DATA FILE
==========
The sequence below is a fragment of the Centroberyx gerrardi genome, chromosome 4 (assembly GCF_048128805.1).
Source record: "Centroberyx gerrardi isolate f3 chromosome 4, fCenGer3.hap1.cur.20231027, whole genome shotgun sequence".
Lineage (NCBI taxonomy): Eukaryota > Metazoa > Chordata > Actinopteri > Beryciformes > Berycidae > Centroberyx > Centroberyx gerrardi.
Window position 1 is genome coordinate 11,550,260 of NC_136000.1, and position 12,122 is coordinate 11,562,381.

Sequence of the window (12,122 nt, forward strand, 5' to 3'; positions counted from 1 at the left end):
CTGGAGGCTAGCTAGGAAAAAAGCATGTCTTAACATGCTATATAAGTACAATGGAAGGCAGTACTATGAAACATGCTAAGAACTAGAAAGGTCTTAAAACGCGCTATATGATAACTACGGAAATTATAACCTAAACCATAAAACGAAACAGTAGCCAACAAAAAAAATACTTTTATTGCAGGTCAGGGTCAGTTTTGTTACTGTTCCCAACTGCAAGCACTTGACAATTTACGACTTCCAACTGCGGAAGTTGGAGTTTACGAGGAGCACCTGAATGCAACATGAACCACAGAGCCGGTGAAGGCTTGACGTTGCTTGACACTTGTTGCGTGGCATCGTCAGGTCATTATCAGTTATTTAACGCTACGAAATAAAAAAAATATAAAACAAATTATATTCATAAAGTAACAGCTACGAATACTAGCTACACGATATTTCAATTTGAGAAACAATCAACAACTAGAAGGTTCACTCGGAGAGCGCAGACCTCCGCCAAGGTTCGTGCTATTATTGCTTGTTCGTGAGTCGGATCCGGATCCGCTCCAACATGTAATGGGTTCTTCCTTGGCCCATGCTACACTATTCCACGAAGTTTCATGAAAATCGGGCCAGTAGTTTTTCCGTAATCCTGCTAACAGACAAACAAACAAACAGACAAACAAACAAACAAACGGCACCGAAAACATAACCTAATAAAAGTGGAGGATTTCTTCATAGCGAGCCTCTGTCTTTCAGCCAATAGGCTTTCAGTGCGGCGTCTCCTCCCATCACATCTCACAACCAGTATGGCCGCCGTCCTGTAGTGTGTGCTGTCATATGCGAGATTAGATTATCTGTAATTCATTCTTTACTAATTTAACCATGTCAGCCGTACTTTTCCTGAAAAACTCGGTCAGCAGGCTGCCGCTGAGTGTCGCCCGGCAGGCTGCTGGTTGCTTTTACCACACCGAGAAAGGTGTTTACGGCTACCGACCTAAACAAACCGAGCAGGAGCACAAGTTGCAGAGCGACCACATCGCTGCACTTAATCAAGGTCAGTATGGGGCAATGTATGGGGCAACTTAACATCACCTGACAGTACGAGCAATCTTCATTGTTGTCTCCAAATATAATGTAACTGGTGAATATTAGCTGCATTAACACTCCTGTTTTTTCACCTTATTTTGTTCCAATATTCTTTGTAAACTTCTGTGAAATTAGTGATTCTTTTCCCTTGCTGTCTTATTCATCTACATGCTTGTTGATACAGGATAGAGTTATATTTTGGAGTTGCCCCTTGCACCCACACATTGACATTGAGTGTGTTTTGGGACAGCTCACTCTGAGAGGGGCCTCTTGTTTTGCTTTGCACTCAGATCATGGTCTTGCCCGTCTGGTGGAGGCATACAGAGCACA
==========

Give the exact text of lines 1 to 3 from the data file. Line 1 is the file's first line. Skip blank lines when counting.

The sequence below is a fragment of the Centroberyx gerrardi genome, chromosome 4 (assembly GCF_048128805.1).
Source record: "Centroberyx gerrardi isolate f3 chromosome 4, fCenGer3.hap1.cur.20231027, whole genome shotgun sequence".
Lineage (NCBI taxonomy): Eukaryota > Metazoa > Chordata > Actinopteri > Beryciformes > Berycidae > Centroberyx > Centroberyx gerrardi.